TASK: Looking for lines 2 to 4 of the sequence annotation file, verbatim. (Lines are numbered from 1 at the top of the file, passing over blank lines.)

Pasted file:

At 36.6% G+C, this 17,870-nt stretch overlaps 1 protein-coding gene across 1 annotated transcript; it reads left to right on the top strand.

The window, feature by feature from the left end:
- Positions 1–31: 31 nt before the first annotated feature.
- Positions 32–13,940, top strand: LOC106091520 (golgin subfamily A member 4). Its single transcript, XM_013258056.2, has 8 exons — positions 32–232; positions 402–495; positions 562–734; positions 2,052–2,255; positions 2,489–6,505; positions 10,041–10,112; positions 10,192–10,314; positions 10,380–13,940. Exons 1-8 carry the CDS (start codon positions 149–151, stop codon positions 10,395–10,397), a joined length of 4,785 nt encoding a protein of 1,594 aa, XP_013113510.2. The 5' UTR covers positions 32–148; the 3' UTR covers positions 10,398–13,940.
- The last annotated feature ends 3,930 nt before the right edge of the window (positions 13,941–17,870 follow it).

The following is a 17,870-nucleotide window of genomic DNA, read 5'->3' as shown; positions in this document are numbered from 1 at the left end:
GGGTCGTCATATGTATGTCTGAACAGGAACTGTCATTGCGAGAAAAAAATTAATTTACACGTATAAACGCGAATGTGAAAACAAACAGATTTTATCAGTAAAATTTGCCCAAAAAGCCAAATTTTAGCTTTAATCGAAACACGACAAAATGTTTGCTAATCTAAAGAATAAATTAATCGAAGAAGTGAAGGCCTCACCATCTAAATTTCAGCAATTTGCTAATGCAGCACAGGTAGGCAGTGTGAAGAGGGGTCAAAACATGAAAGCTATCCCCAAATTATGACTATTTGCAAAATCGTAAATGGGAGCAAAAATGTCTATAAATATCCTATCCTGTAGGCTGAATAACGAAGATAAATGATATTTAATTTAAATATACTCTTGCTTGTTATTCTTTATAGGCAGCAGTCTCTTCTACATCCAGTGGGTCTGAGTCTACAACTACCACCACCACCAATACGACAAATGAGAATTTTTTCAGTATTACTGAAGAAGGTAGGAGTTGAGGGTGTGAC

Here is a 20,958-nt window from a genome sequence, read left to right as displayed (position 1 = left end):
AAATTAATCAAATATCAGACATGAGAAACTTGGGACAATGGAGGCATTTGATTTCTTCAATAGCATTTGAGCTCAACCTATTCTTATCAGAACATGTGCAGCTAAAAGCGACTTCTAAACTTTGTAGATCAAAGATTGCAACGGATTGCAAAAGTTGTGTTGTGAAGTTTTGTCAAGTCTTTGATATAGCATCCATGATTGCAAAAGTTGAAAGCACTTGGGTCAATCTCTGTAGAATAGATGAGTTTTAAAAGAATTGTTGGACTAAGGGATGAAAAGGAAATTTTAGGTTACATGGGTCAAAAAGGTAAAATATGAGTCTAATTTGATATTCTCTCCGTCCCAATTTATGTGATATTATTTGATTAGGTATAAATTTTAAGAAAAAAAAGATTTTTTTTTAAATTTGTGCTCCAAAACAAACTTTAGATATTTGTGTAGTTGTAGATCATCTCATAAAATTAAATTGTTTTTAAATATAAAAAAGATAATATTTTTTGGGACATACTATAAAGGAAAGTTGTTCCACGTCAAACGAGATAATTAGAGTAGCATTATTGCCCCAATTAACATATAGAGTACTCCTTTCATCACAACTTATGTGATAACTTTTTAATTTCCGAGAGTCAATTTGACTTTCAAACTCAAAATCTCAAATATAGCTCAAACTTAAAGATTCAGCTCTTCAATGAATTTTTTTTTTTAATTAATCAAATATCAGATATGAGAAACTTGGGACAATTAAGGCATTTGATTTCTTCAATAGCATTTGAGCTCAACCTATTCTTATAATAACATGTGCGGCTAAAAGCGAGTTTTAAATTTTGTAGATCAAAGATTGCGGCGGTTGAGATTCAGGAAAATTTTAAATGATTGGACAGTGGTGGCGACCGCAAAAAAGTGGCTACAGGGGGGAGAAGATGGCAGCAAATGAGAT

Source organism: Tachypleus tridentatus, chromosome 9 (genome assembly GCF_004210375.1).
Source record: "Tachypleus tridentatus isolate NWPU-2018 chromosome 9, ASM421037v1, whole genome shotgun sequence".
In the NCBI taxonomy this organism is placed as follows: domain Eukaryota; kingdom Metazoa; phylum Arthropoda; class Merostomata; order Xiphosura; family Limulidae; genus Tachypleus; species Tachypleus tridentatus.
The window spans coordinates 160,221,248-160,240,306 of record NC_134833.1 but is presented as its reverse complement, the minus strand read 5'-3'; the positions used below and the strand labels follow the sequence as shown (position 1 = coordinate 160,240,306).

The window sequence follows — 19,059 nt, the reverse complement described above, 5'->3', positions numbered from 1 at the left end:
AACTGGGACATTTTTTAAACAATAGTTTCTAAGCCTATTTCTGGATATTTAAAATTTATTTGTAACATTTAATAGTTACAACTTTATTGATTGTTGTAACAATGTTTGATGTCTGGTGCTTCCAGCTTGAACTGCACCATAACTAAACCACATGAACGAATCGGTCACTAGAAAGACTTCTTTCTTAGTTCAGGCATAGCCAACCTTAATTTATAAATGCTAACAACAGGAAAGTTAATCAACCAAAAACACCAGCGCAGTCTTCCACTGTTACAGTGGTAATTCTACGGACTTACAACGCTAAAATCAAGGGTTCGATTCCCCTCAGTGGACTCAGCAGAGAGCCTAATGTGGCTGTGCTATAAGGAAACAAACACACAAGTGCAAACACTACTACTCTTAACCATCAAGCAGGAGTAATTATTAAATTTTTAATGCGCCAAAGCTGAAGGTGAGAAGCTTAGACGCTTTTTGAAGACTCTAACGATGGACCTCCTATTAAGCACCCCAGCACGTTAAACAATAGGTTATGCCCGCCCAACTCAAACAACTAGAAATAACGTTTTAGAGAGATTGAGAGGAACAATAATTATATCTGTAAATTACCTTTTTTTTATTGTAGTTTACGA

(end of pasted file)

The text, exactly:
The window, feature by feature from the left end:
- Positions 1–31: 31 nt before the first annotated feature.
- Positions 32–13,940, top strand: LOC106091520 (golgin subfamily A member 4). Its single transcript, XM_013258056.2, has 8 exons — positions 32–232; positions 402–495; positions 562–734; positions 2,052–2,255; positions 2,489–6,505; positions 10,041–10,112; positions 10,192–10,314; positions 10,380–13,940. Exons 1-8 carry the CDS (start codon positions 149–151, stop codon positions 10,395–10,397), a joined length of 4,785 nt encoding a protein of 1,594 aa, XP_013113510.2. The 5' UTR covers positions 32–148; the 3' UTR covers positions 10,398–13,940.